This loss came after a long journey of witnessing his climbs and descents, as well as the grace and strength he carried through his debilitating disease. I was privy to sweet moments of wordless exchanges of love through the gazes of my parents and experienced heart wrenching times of body shaking sobs as I lay next to this man of great stature in his hospital bed.
I learned of an inner strength within me that I have managed to preserve and utilize as I have experienced difficult things in motherhood. And I’m glad I have another opportunity to share those experiences with you. But this article is not about my grief; it is about how we helped my children through theirs.
We live next door to my parents, and my children experienced a real-life fairytale relationship with their grandparents: late night jigsaw puzzles, trips to frozen yogurt, lessons on back flips in the pool, backyard camping, magic shows, etc. The loss of their grandpa hit them hard.
Loss is not something unique to our family, but through our experience I hope to share with you the little things we did to help my children through the loss of their sweet grandpa.
Because I knew what I believed, I was ready for their questions.
In the midst of your own grief, I am sure questions have come into your mind such as, “Why are we here on Earth? What happens after I die? Will I see my loved one again?” They will come into the minds of your children as well. Most likely accompanied by,“ Will I die? Will you die?“
Creating moments of stillness to ponder these questions and their answers on my own and examining what I believed was of great value to my own grieving process. And it gave me a renewed confidence to answer the sincere inquiries of my children.
When the questions came, I tried my best to stop what I was doing and create an environment that allowed for discussion. I tried to explain my beliefs at their level of understanding and was amazed when they asked deeper questions than I might have imagined.
I observed each child’s way of grieving.
I shouldn’t have been surprised, but I was, when I observed how differently each of my children dealt with the loss of their grandpa. One was very open with his thoughtful questions, and another silently kept to himself with only quiet tears to reveal his grief. It was up to me to attend to this silent griever, to hold him, and to see if he wanted to talk or not. I listened to my heart to know which topics would bring each of them the comfort and security they needed.
I relied on people I trusted to help with their care.
It was a breath of fresh air when I allowed others to take care of my children for an afternoon or a day. Those selected to care for them sought to fill their world with life and the glees of carefree childhood at a most difficult time. Witnessing the service of others on behalf of my children created a tremendous impact on their hearts and mine.
We created family time away.
We forged out time to go on day trips and vacations as a family. Being removed from everyday obligations and realities freed us to just enjoy being together. It was difficult for me to not place guilt upon myself for enjoying family time without my Daddy. We had to continually emphasize that Grandpa would want us to be happy. Laughter, silliness, and playing together did wonders in healing.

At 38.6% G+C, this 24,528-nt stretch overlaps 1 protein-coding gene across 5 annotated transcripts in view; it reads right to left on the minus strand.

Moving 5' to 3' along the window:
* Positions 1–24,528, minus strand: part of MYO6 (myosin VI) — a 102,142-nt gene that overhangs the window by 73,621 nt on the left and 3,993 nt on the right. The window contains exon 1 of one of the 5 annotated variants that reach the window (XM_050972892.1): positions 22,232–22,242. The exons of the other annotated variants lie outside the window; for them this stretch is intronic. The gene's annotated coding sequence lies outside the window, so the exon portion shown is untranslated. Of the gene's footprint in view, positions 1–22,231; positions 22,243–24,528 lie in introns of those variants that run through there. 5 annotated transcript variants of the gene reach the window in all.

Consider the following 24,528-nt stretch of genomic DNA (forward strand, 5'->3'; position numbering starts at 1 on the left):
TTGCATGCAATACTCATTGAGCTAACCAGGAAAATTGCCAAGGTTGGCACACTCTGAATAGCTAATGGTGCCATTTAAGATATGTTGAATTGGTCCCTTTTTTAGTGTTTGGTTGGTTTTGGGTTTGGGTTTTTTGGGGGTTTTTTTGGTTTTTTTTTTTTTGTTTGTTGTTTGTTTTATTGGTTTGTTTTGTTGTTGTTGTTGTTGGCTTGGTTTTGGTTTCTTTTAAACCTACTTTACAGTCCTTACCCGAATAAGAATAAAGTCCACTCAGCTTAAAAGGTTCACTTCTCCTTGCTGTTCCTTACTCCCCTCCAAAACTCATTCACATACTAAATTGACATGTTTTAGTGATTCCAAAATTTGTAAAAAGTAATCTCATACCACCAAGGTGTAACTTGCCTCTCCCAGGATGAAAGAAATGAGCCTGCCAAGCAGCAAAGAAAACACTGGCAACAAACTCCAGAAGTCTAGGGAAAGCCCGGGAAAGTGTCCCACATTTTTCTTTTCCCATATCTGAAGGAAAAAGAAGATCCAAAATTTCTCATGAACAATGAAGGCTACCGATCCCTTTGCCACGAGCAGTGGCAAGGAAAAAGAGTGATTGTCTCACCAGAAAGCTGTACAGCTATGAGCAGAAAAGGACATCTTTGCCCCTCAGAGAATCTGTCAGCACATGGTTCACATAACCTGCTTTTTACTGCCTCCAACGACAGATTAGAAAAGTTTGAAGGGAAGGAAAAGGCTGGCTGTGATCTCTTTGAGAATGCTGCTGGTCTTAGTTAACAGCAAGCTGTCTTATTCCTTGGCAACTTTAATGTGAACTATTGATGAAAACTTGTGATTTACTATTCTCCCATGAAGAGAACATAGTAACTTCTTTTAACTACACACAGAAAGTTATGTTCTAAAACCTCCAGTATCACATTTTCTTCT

We remembered our loved one.
My children wanted to preserve their relationship with Grandpa. They were so fearful of forgetting him, and they wanted to feel close to him. So, we displayed photos of them together in their bedroom and family room. We looked through photos and watched home videos together. I made sure to point out gifts or other special objects that connected them to Grandpa and reminded them how much they were loved by him.
We sang and danced to Grandpa’s favorite songs. We wrote down their favorite stories of them together. We visited the gravesite together. Some of the most touching experiences I have shared with my children have been at Grandpa’s gravesite.
Also, one of my dear friends, upon the loss of her father, had each child release a helium balloon into the sky making its way to heaven. I plan on doing this at the year anniversary of my Daddy’s passing.
We celebrated and continued traditions.
On my Daddy’s 58th birthday, we chose to celebrate together as family and close friends just as he would have enjoyed: miniature golf, ping pong, the pool, Thai food, and mint chocolate chip ice cream. We filled the day with activities he loved, family traditions, and, of course, his favorite foods.
It was a bittersweet celebration, but the kids loved basking in the things Grandpa loved. As each holiday has passed, it has been difficult to continue on with our family’s favorite traditions without my Dad, but it is essential for the children to feel that the best way to honor Grandpa is to carry on with the things that brought him joy.
In these times of sorrow, it has been most challenging to lay aside my own grief to address the needs of my children. But in helping them to heal, I found that I am healing as well. We’ve grieved together as I’ve held them tight. And I’ve looked to their resilient spirits for inspiration.
I’ve decided to let this difficult experience allow us to foster unity and strength within our family. Life can be sweet amidst the oh-so-very-bitter. My heart reaches out to you. You can survive this. You can and will.
QUESTION: What are some of the ways we can relate to our children in times of grief–whether it is the loss of a loved one, a skinned knee, or a bad day at school?
CHALLENGE: Don’t be shy about grief, and let your children express grief in their own way. Create memories with your family, and tell them the stories of their ancestors to help foster unity within your own family.
Images provided by Heather Bell.
Originally published January 27, 2014.